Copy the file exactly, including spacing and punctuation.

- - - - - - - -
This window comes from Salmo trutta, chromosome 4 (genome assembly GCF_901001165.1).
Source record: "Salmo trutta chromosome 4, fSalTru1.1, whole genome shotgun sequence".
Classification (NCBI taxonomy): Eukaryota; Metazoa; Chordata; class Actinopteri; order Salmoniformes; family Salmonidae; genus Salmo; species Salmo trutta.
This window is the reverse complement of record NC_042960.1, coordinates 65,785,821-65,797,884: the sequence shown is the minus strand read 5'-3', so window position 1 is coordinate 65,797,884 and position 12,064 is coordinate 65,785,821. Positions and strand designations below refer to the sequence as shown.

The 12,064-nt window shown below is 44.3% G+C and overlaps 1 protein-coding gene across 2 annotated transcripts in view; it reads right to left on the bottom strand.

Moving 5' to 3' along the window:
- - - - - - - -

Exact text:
This window comes from Salmo trutta, chromosome 4 (genome assembly GCF_901001165.1).
Source record: "Salmo trutta chromosome 4, fSalTru1.1, whole genome shotgun sequence".
Classification (NCBI taxonomy): Eukaryota; Metazoa; Chordata; class Actinopteri; order Salmoniformes; family Salmonidae; genus Salmo; species Salmo trutta.
This window is the reverse complement of record NC_042960.1, coordinates 65,785,821-65,797,884: the sequence shown is the minus strand read 5'-3', so window position 1 is coordinate 65,797,884 and position 12,064 is coordinate 65,785,821. Positions and strand designations below refer to the sequence as shown.

The 12,064-nt window shown below is 44.3% G+C and overlaps 1 protein-coding gene across 2 annotated transcripts in view; it reads right to left on the bottom strand.

Moving 5' to 3' along the window: